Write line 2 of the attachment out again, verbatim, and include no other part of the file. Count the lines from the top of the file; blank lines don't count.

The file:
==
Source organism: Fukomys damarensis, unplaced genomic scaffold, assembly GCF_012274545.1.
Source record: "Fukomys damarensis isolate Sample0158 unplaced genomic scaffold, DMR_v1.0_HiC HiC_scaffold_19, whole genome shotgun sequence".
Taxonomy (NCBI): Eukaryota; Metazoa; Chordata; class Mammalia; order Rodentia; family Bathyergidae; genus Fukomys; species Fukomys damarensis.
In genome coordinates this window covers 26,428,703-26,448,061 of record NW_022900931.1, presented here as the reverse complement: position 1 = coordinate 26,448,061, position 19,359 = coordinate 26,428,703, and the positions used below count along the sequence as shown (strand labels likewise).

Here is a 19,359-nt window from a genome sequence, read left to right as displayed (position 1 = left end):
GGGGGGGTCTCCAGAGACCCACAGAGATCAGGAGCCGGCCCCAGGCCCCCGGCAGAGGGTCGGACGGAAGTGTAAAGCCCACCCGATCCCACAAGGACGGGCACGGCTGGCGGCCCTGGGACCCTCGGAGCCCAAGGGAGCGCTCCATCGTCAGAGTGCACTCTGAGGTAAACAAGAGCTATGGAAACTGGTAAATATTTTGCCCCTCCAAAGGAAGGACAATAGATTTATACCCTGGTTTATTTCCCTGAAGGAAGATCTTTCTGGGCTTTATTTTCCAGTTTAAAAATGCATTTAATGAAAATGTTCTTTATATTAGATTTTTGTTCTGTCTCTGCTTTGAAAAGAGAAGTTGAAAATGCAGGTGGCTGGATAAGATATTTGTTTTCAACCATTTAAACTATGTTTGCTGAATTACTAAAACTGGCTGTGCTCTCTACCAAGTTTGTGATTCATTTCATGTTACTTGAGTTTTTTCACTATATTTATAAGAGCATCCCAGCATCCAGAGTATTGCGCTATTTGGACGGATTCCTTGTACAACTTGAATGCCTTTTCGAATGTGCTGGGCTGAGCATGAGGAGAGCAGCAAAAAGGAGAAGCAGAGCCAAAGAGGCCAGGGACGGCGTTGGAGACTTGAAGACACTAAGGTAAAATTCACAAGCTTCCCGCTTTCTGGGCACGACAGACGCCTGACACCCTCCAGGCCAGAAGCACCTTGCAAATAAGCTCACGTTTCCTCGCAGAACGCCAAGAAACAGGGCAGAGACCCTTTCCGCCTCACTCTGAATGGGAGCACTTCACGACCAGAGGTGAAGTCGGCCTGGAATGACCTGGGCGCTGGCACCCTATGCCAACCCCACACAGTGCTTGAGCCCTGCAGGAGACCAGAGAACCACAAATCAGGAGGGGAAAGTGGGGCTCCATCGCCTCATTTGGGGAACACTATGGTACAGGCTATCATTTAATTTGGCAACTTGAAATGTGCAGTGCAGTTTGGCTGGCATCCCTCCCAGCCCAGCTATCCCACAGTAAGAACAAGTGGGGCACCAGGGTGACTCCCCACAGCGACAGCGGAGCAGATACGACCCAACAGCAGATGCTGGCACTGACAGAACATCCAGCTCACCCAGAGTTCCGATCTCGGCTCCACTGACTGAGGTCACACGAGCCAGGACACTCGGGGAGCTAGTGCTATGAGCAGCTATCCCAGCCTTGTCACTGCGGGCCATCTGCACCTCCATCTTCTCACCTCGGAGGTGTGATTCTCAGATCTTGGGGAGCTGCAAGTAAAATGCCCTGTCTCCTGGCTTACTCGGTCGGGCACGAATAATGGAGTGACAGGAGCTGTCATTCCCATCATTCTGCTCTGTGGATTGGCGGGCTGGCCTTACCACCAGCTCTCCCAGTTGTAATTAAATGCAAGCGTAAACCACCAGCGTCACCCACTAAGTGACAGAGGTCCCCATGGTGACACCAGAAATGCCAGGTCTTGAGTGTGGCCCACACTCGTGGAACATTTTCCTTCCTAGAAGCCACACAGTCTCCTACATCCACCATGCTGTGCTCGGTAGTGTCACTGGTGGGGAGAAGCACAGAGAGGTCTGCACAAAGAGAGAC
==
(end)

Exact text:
Source record: "Fukomys damarensis isolate Sample0158 unplaced genomic scaffold, DMR_v1.0_HiC HiC_scaffold_19, whole genome shotgun sequence".